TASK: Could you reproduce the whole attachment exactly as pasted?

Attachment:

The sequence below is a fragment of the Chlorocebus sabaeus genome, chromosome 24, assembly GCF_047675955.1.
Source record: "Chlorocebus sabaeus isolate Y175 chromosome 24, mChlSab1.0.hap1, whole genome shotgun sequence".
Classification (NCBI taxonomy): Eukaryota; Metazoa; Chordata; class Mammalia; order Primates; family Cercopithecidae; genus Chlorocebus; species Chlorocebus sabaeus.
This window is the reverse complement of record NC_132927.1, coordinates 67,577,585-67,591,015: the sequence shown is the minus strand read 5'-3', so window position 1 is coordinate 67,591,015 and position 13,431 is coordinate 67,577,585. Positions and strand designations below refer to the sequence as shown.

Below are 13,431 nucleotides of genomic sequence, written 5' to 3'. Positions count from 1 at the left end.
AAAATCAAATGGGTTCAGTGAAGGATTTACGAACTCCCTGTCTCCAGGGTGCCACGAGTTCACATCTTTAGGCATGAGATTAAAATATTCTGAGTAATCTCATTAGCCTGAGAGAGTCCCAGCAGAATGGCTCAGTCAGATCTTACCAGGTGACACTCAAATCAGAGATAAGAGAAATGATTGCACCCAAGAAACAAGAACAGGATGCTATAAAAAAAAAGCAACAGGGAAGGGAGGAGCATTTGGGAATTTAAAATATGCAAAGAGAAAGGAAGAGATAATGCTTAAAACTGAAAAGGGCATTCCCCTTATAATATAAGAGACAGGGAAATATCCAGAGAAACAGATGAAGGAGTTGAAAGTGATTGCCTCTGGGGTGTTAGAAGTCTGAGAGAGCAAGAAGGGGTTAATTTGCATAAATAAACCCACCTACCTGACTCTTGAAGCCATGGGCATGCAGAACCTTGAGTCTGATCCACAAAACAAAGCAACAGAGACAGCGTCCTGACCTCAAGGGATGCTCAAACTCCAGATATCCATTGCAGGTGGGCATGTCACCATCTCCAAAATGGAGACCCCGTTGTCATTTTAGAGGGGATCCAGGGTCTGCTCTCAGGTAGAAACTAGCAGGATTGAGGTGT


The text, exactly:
The sequence below is a fragment of the Chlorocebus sabaeus genome, chromosome 24, assembly GCF_047675955.1.
Source record: "Chlorocebus sabaeus isolate Y175 chromosome 24, mChlSab1.0.hap1, whole genome shotgun sequence".
Classification (NCBI taxonomy): Eukaryota; Metazoa; Chordata; class Mammalia; order Primates; family Cercopithecidae; genus Chlorocebus; species Chlorocebus sabaeus.
This window is the reverse complement of record NC_132927.1, coordinates 67,577,585-67,591,015: the sequence shown is the minus strand read 5'-3', so window position 1 is coordinate 67,591,015 and position 13,431 is coordinate 67,577,585. Positions and strand designations below refer to the sequence as shown.

Below are 13,431 nucleotides of genomic sequence, written 5' to 3'. Positions count from 1 at the left end.
AAAATCAAATGGGTTCAGTGAAGGATTTACGAACTCCCTGTCTCCAGGGTGCCACGAGTTCACATCTTTAGGCATGAGATTAAAATATTCTGAGTAATCTCATTAGCCTGAGAGAGTCCCAGCAGAATGGCTCAGTCAGATCTTACCAGGTGACACTCAAATCAGAGATAAGAGAAATGATTGCACCCAAGAAACAAGAACAGGATGCTATAAAAAAAAAGCAACAGGGAAGGGAGGAGCATTTGGGAATTTAAAATATGCAAAGAGAAAGGAAGAGATAATGCTTAAAACTGAAAAGGGCATTCCCCTTATAATATAAGAGACAGGGAAATATCCAGAGAAACAGATGAAGGAGTTGAAAGTGATTGCCTCTGGGGTGTTAGAAGTCTGAGAGAGCAAGAAGGGGTTAATTTGCATAAATAAACCCACCTACCTGACTCTTGAAGCCATGGGCATGCAGAACCTTGAGTCTGATCCACAAAACAAAGCAACAGAGACAGCGTCCTGACCTCAAGGGATGCTCAAACTCCAGATATCCATTGCAGGTGGGCATGTCACCATCTCCAAAATGGAGACCCCGTTGTCATTTTAGAGGGGATCCAGGGTCTGCTCTCAGGTAGAAACTAGCAGGATTGAGGTGT